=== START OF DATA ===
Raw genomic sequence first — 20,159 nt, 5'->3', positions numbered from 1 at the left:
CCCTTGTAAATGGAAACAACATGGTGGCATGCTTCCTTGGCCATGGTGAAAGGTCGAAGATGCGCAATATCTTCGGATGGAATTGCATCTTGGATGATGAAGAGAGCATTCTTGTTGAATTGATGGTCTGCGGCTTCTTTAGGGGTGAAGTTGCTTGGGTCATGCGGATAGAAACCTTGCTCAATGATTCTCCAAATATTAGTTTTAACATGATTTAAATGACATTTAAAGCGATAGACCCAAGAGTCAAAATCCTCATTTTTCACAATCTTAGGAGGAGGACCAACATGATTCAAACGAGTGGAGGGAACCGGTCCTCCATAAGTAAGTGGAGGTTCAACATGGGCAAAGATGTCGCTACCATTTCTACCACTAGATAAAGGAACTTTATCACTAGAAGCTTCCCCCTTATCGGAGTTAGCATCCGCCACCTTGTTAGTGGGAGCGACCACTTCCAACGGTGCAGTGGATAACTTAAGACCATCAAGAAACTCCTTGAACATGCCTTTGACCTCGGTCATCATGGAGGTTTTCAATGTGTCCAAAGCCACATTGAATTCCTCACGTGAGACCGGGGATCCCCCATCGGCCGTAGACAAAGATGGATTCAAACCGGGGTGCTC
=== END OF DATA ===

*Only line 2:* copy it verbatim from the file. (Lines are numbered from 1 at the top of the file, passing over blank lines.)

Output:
CCCTTGTAAATGGAAACAACATGGTGGCATGCTTCCTTGGCCATGGTGAAAGGTCGAAGATGCGCAATATCTTCGGATGGAATTGCATCTTGGATGATGAAGAGAGCATTCTTGTTGAATTGATGGTCTGCGGCTTCTTTAGGGGTGAAGTTGCTTGGGTCATGCGGATAGAAACCTTGCTCAATGATTCTCCAAATATTAGTTTTAACATGATTTAAATGACATTTAAAGCGATAGACCCAAGAGTCAAAATCCTCATTTTTCACAATCTTAGGAGGAGGACCAACATGATTCAAACGAGTGGAGGGAACCGGTCCTCCATAAGTAAGTGGAGGTTCAACATGGGCAAAGATGTCGCTACCATTTCTACCACTAGATAAAGGAACTTTATCACTAGAAGCTTCCCCCTTATCGGAGTTAGCATCCGCCACCTTGTTAGTGGGAGCGACCACTTCCAACGGTGCAGTGGATAACTTAAGACCATCAAGAAACTCCTTGAACATGCCTTTGACCTCGGTCATCATGGAGGTTTTCAATGTGTCCAAAGCCACATTGAATTCCTCACGTGAGACCGGGGATCCCCCATCGGCCGTAGACAAAGATGGATTCAAACCGGGGTGCTC